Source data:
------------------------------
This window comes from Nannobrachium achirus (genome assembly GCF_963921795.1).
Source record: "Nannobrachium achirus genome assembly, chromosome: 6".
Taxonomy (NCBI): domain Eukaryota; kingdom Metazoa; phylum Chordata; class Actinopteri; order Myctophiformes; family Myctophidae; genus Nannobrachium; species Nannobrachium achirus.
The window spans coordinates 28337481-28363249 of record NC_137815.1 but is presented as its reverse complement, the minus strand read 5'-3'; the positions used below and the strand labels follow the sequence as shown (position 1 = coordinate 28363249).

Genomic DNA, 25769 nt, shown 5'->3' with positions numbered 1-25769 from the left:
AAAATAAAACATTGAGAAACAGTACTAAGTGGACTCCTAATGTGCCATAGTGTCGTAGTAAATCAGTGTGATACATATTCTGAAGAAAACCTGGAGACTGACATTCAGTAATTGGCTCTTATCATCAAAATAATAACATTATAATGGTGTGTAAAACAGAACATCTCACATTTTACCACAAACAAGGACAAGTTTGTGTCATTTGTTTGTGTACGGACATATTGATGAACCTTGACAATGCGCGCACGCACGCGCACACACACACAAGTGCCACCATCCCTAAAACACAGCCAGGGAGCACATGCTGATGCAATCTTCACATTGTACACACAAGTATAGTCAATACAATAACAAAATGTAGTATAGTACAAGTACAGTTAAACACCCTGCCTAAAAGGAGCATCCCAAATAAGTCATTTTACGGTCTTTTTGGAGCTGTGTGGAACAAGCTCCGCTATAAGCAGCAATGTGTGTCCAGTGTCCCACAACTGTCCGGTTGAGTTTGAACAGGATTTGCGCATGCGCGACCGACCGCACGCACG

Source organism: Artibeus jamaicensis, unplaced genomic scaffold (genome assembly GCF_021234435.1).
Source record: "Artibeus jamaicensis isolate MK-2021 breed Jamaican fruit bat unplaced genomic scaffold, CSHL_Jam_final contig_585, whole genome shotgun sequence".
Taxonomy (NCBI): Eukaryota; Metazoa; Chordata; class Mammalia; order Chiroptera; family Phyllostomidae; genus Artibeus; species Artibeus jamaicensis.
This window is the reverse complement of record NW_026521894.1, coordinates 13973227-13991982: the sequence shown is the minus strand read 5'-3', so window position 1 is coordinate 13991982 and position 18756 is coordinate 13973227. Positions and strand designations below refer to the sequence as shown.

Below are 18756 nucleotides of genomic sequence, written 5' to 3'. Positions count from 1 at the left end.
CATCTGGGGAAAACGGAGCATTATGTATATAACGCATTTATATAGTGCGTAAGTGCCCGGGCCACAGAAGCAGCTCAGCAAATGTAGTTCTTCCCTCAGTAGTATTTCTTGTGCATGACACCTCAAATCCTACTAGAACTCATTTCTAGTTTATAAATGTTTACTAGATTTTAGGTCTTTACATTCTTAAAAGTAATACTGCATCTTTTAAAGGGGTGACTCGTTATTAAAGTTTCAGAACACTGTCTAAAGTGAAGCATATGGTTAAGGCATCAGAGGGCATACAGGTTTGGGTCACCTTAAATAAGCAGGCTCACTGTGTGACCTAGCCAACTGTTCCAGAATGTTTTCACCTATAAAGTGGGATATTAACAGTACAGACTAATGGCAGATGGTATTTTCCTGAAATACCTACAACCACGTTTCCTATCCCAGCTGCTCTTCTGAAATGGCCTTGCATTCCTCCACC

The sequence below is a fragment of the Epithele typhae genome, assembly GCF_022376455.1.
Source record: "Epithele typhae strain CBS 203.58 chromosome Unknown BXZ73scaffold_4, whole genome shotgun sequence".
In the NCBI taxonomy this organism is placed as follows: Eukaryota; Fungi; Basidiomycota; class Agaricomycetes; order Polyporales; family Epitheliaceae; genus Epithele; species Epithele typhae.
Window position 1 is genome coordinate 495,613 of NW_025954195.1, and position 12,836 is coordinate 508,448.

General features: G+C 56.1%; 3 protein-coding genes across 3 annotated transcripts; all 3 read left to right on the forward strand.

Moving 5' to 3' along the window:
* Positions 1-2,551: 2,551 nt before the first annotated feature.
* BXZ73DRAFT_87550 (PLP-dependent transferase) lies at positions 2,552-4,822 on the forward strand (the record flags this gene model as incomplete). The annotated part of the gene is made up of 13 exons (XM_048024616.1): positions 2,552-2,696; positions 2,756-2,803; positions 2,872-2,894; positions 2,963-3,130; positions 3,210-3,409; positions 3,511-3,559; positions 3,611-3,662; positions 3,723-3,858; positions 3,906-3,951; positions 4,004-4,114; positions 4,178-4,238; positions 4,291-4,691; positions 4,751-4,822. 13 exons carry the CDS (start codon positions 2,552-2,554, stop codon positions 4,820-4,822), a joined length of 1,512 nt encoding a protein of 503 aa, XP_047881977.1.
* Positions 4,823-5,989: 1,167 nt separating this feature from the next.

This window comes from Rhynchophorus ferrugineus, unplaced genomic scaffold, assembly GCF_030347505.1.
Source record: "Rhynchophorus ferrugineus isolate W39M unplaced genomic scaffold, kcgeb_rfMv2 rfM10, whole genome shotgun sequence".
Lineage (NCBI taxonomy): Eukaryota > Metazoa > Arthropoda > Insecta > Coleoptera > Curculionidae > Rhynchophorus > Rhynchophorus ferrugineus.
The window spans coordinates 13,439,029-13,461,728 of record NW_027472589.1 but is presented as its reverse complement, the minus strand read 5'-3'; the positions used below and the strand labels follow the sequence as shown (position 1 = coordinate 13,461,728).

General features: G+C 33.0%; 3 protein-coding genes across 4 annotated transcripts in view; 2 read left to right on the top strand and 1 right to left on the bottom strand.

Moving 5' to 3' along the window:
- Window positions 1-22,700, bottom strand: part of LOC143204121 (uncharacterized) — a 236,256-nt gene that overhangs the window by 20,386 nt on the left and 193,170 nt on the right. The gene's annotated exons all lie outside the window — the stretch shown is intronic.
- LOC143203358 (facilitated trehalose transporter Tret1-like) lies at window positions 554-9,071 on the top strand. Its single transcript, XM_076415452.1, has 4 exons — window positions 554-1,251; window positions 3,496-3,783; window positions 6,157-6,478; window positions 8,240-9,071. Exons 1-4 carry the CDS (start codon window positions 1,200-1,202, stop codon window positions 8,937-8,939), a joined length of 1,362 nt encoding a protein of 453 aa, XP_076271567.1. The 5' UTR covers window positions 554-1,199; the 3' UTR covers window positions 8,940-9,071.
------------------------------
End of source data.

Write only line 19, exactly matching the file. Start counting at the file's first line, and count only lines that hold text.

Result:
* Positions 1-2,551: 2,551 nt before the first annotated feature.